Legacy Record - This information may be included in the List Entry Details.

Details

The monument includes a cross dyke which runs across a ridge of sandstone and Moor Grit at the eastern edge of the North York Moors. The A171 runs NNW to SSE across the monument and has destroyed this section of the dyke; the monument therefore is split into two separate areas of protection. The cross dyke starts at a stream head at the western end and runs in a north easterly direction across Harmer Brow into a shallow stream valley, then continues across a second spur of high ground and down into Morfar Dale at the eastern end. It has a steep-sided ditch which runs between two parallel earthen banks. To the west of the central stream valley, the ditch is up to 3m wide and 1.2m deep below the tops of the banks. At the south western end, the banks are up to 3m wide and stand 0.5m high. Further to the east, within the plantation, the banks are up to 3.5m wide but only 0.3m high; the north west bank has been largely levelled by forestry operations so that it is now no more than 0.2m high. For the last 50m down the steeper slope into the central stream valley the earthworks have also been levelled and are no longer visible, although their line is followed by a modern forestry drain. To the east of the central stream valley most of the earthworks have been almost levelled by forestry operations; only slight traces are visible on the level ground on the top of the ridge and on the lower part of the western slope into the stream valley. However, on the upper part of the western slope and on the eastern slope into Morfar Dale the ditch is visible up to 4m wide and 1m deep below the tops of the banks, which have a maximum width of 3.5m. The north western bank is poorly defined and shallow on the western slope, but the south eastern bank stands up to 0.5m high. In addition to the sections which have been levelled by forestry operations, there are a number of modern breaks in the cross dyke: a bridleway runs across at the top of the slope into Morfar Dale; a second bridleway which follows a forestry track snakes up the slope on the west side of the central stream valley, crossing the monument three times; a forestry track runs along the east side of the central stream, and there are two further breaks towards the western end, one 20m wide and one 7m wide. The cross dyke lies in an area where there are many other prehistoric monuments, including ritual and funerary monuments as well as a settlement, field systems and clearance cairns. Field boundary walls cross the monument alongside the A171 road and at the edge of the plantation towards the western end. These field boundary walls and the surfaced forestry tracks which cross the monument are excluded from the scheduling, although the ground beneath them is included.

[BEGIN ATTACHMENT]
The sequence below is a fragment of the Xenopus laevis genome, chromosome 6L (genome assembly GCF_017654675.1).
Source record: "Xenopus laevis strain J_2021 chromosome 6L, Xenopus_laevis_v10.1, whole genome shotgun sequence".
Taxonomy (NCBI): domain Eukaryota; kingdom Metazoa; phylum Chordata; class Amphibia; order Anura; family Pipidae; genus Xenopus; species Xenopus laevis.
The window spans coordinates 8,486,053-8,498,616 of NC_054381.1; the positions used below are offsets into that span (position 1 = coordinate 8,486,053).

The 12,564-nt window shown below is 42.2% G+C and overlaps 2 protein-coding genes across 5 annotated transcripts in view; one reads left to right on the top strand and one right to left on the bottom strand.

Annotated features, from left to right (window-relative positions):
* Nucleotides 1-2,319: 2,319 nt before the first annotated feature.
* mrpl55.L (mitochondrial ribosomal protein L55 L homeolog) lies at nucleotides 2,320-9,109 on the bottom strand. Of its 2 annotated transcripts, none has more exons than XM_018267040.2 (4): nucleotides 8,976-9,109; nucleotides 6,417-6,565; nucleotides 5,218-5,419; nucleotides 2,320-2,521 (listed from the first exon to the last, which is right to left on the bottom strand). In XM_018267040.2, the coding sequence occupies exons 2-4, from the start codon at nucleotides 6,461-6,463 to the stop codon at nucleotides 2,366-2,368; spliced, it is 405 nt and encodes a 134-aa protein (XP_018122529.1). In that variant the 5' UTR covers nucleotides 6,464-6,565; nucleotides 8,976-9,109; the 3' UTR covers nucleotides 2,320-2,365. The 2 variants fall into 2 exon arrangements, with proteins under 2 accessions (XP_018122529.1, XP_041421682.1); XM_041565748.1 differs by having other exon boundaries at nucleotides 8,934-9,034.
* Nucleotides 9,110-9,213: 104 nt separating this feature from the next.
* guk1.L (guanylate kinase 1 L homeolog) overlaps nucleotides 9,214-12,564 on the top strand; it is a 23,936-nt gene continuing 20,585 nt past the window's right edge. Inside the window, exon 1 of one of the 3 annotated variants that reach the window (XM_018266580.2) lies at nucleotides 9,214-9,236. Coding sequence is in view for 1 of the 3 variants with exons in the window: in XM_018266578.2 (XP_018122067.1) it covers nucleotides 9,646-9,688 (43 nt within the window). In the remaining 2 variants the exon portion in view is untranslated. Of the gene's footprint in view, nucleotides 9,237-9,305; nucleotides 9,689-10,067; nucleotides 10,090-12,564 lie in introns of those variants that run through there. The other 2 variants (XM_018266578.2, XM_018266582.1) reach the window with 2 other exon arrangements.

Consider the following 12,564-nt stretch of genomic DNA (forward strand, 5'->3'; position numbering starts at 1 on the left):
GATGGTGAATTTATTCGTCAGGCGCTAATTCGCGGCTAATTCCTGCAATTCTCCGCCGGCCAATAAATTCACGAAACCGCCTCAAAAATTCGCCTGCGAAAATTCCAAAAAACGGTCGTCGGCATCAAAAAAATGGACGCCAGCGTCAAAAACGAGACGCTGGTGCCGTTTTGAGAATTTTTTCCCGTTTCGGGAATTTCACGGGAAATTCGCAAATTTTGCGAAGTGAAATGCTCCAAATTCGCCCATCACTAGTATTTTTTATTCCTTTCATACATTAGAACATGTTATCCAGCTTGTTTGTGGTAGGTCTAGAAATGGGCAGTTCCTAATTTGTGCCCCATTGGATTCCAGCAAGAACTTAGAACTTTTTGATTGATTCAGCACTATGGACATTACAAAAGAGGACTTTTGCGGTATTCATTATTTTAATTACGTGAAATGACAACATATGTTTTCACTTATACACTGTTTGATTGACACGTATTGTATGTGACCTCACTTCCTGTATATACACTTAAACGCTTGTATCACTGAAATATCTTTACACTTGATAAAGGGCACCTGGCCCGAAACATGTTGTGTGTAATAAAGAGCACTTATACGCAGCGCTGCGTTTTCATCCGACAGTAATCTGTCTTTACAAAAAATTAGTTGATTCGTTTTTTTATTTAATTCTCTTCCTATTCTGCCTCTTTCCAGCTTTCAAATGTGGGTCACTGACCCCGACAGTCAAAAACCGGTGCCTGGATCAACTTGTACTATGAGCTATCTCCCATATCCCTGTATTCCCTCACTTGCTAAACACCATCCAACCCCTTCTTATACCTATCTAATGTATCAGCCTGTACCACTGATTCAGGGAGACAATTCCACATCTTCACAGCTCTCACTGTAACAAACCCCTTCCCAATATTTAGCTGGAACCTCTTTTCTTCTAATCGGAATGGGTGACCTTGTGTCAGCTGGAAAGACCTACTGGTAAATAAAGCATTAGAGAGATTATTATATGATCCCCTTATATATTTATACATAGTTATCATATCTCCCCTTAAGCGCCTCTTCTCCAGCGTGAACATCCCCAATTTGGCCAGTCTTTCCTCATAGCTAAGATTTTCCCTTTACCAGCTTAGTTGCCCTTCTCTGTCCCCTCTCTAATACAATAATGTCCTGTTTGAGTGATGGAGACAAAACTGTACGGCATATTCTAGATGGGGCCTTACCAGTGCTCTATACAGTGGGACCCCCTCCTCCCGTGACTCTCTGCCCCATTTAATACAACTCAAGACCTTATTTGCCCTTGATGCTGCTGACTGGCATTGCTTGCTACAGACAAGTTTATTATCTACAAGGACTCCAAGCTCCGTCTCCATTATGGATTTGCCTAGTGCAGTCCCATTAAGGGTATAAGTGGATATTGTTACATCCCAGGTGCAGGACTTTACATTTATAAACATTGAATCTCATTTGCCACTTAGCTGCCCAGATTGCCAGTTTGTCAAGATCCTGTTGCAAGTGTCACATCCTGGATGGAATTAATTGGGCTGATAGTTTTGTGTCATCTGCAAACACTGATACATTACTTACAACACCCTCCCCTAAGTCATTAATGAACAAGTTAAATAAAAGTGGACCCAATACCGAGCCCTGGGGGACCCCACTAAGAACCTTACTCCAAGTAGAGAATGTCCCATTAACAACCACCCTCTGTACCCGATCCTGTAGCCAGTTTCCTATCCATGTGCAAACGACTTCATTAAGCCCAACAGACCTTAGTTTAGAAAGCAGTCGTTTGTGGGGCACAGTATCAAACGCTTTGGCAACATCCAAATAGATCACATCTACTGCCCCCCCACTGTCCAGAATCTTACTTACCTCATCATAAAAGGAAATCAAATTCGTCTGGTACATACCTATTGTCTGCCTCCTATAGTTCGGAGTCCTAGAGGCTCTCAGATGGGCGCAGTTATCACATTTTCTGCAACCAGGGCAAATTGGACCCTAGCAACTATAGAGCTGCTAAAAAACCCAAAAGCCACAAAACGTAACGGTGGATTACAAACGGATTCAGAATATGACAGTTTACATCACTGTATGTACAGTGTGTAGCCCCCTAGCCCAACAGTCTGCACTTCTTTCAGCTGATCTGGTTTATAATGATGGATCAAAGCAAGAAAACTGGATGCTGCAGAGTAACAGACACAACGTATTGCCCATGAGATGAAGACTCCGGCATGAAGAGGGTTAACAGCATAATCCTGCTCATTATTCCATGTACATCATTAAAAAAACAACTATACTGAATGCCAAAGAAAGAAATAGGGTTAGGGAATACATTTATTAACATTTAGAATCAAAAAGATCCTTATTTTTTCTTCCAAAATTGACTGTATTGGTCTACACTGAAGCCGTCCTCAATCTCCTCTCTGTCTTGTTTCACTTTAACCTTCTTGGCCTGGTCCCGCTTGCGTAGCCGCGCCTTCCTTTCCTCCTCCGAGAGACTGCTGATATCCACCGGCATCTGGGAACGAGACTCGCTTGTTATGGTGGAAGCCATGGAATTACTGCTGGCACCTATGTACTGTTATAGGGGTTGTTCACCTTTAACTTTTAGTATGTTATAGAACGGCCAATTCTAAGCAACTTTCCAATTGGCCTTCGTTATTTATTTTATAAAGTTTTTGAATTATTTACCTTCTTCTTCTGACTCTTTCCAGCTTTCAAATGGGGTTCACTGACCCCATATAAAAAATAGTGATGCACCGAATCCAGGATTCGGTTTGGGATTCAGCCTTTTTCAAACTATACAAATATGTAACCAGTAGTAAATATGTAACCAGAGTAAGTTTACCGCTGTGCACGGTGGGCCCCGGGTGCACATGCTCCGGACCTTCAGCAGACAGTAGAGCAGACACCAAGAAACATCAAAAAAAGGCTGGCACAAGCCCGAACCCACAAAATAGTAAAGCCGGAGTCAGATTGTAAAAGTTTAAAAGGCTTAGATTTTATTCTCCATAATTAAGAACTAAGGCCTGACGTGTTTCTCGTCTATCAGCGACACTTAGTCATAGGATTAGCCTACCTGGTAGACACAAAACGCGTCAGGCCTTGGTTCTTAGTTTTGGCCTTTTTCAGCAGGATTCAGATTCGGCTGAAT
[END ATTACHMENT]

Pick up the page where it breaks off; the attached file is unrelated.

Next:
MAP EXTRACT The site of the monument is shown on the attached map extract.

Selected Sources

Books and journals
Spratt, D A, Linear Earthworks of the Tabular Hills: North East Yorkshire, (1989), 65-66

National Grid Reference: SE 99619 96123, SE 99873 96347

Map

Map
© Crown Copyright and database right 2017. All rights reserved. Ordnance Survey Licence number 100024900.
© British Crown and SeaZone Solutions Limited 2017. All rights reserved. Licence number 102006.006.
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The above map is for quick reference purposes only and may not be to scale. For a copy of the full scale map, please see the attached PDF - 1019772 .pdf

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This copy shows the entry on 20-Nov-2017 at 12:09:31.

End of official listing